(Medical Xpress)—Feeling bloated most days for three weeks or more is the focus of a new Be Clear on Cancer campaign being launched by Public Health England in the North West.
Currently, women in the region have low awareness of ovarian cancer symptoms. New survey data shows that almost all (97 per cent) don't link persistent bloating with ovarian cancer.
Latest figures show that 854 women were diagnosed with ovarian cancer in the North West in 2011. The same year, 461 women died of the disease in the region.
More than 90 per cent of women diagnosed with the earliest stage of ovarian cancer survive for at least five years. This figure drops sharply to around five per cent for women diagnosed at the most advanced stage.
Around 500 lives could be saved in England each year if survival rates for ovarian cancer matched the best in Europe.
One way of achieving this is through earlier diagnosis. Only 14 per cent of women in the North West would go to their doctor as their first port of call, if they felt bloated most days for three weeks or more.
Professor Richard Edmondson, Professor of Gynaecological Oncology at The University of Manchester – part of Manchester Cancer Research Centre, said: "It is incredibly important for women to be aware of ovarian cancer symptoms. Treatment is much more successful if the disease is at an early stage. The message to women in the North West is clear - if you feel bloated, most days, for three weeks or more, tell your doctor."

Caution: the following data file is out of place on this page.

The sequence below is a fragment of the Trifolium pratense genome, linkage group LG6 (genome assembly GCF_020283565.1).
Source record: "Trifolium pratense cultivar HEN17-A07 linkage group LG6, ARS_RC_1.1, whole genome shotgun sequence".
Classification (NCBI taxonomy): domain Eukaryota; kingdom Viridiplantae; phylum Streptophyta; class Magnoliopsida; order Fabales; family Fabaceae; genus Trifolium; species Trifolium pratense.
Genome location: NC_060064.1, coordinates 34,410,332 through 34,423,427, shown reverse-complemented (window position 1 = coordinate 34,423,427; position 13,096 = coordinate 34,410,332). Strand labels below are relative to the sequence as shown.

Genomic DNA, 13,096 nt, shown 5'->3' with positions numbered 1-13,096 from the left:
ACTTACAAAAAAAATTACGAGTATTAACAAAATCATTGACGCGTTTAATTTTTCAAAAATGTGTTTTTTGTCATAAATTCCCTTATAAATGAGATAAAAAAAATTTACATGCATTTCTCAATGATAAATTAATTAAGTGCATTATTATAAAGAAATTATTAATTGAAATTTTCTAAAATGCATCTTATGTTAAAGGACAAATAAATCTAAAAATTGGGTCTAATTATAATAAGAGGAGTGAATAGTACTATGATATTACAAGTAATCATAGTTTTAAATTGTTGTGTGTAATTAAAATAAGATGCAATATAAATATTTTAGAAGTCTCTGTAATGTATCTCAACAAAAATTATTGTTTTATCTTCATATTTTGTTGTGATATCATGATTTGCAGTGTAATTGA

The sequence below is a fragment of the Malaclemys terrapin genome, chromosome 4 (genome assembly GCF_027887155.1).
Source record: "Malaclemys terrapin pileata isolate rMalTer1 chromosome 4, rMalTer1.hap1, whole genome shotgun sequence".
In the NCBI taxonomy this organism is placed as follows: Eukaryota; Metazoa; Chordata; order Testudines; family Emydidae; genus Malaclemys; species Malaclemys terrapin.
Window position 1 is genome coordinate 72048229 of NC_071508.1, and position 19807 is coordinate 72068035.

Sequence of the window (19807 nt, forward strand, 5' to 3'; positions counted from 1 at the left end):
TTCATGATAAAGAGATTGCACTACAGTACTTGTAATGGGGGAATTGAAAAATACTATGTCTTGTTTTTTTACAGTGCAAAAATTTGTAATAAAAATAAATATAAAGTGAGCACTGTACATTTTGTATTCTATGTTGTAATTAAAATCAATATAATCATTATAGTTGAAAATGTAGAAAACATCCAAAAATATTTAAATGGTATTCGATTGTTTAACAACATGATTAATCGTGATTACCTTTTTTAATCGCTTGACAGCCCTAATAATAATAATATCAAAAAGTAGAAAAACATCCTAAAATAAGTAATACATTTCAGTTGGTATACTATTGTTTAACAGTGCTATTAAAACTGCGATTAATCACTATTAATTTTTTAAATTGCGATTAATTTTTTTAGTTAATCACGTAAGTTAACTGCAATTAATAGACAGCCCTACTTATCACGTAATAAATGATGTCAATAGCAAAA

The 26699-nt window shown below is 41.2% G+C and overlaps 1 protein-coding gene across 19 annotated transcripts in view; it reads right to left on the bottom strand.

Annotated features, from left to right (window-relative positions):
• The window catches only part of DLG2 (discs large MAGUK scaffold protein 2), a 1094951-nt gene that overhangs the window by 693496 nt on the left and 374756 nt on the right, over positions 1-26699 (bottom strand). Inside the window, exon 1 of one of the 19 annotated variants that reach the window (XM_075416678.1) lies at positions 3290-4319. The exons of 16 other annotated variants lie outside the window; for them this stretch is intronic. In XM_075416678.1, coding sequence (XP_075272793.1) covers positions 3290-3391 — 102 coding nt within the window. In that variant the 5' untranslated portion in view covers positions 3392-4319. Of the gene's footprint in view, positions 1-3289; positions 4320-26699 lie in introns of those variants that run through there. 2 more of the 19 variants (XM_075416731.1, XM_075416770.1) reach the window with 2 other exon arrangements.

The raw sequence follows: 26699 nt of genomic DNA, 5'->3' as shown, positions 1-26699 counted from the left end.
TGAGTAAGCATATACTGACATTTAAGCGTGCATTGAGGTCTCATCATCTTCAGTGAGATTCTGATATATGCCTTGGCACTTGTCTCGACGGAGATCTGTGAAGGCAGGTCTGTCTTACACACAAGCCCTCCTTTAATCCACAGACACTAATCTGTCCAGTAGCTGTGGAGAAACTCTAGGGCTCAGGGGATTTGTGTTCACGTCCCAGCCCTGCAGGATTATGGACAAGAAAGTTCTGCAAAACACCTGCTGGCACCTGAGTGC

Professor Paul Johnstone, the Regional Director of Public Health for North England said: "Public Health England is launching this campaign not only to raise awareness of symptoms, but to give women the confidence they need to go to their GP if they have concerns. With around 460 women dying of ovarian cancer in the North West each year, it's imperative they know that feeling bloated most days for three weeks or more is not normal."
Of those diagnosed, more than eight in 10 new cases of ovarian cancer are in women aged 50 and over – making this age group a priority for the campaign.
Worryingly, women within this age bracket in the North West are unaware that the risk of ovarian cancer increases with age – almost half (47 per cent) think women of all ages are equally likely to get ovarian cancer. Less than a fifth (16 per cent) know they are most at risk.
The campaign will see adverts running on TV, radio and in the press in the North West television region. There will also be face-to-face events taking place in public places, including shopping centres in the region.
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